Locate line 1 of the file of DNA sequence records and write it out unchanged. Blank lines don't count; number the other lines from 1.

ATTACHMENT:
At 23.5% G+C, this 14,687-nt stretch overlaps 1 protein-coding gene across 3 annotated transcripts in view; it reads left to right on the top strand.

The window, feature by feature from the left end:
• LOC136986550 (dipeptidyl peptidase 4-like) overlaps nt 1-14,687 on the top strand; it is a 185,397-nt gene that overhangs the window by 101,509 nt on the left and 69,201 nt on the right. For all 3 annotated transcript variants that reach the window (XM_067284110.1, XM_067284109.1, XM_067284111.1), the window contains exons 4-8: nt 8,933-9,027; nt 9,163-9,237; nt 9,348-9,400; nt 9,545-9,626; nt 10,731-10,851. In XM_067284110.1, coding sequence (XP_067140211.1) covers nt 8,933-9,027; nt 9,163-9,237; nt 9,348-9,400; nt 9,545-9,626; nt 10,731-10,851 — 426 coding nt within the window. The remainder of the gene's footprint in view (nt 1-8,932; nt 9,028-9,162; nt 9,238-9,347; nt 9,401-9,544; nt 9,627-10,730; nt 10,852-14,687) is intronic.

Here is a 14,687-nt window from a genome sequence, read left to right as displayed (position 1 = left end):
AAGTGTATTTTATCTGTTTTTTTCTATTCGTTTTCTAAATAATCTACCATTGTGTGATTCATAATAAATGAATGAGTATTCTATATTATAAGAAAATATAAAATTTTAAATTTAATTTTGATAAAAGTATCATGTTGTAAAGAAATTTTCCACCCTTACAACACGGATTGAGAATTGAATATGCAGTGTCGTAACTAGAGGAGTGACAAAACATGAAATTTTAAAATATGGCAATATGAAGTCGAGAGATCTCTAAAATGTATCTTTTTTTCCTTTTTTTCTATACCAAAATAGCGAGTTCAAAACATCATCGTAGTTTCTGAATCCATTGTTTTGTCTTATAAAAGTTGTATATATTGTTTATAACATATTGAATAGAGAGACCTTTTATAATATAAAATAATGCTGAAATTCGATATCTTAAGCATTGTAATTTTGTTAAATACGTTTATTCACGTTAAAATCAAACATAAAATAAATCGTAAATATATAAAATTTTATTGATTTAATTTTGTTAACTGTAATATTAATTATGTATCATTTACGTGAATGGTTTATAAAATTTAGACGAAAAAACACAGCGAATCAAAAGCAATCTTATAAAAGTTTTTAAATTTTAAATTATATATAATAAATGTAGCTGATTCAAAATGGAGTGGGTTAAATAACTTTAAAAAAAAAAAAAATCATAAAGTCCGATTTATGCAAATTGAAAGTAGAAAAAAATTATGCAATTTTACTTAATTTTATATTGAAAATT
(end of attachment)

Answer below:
At 23.5% G+C, this 14,687-nt stretch overlaps 1 protein-coding gene across 3 annotated transcripts in view; it reads left to right on the top strand.